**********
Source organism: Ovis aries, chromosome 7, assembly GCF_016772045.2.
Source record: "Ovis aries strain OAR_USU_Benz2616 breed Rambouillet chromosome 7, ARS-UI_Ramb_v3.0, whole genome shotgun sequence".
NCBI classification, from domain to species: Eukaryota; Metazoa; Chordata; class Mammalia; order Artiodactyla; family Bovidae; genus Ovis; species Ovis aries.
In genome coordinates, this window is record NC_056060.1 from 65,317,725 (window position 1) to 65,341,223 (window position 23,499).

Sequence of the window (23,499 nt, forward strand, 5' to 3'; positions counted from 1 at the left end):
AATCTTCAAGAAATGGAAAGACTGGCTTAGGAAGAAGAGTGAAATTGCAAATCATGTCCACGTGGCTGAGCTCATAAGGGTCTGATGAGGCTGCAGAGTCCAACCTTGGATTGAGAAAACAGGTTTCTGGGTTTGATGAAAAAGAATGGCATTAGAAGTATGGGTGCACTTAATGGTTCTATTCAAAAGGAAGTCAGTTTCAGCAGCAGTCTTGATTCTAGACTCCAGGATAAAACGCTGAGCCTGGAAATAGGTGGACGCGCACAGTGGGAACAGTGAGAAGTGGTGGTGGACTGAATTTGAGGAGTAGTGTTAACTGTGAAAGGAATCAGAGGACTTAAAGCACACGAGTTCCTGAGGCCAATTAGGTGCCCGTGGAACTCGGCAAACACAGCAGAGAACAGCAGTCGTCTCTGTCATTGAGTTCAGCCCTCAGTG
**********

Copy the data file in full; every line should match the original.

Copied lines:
Source organism: Ovis aries, chromosome 7, assembly GCF_016772045.2.
Source record: "Ovis aries strain OAR_USU_Benz2616 breed Rambouillet chromosome 7, ARS-UI_Ramb_v3.0, whole genome shotgun sequence".
NCBI classification, from domain to species: Eukaryota; Metazoa; Chordata; class Mammalia; order Artiodactyla; family Bovidae; genus Ovis; species Ovis aries.
In genome coordinates, this window is record NC_056060.1 from 65,317,725 (window position 1) to 65,341,223 (window position 23,499).

Sequence of the window (23,499 nt, forward strand, 5' to 3'; positions counted from 1 at the left end):
AATCTTCAAGAAATGGAAAGACTGGCTTAGGAAGAAGAGTGAAATTGCAAATCATGTCCACGTGGCTGAGCTCATAAGGGTCTGATGAGGCTGCAGAGTCCAACCTTGGATTGAGAAAACAGGTTTCTGGGTTTGATGAAAAAGAATGGCATTAGAAGTATGGGTGCACTTAATGGTTCTATTCAAAAGGAAGTCAGTTTCAGCAGCAGTCTTGATTCTAGACTCCAGGATAAAACGCTGAGCCTGGAAATAGGTGGACGCGCACAGTGGGAACAGTGAGAAGTGGTGGTGGACTGAATTTGAGGAGTAGTGTTAACTGTGAAAGGAATCAGAGGACTTAAAGCACACGAGTTCCTGAGGCCAATTAGGTGCCCGTGGAACTCGGCAAACACAGCAGAGAACAGCAGTCGTCTCTGTCATTGAGTTCAGCCCTCAGTG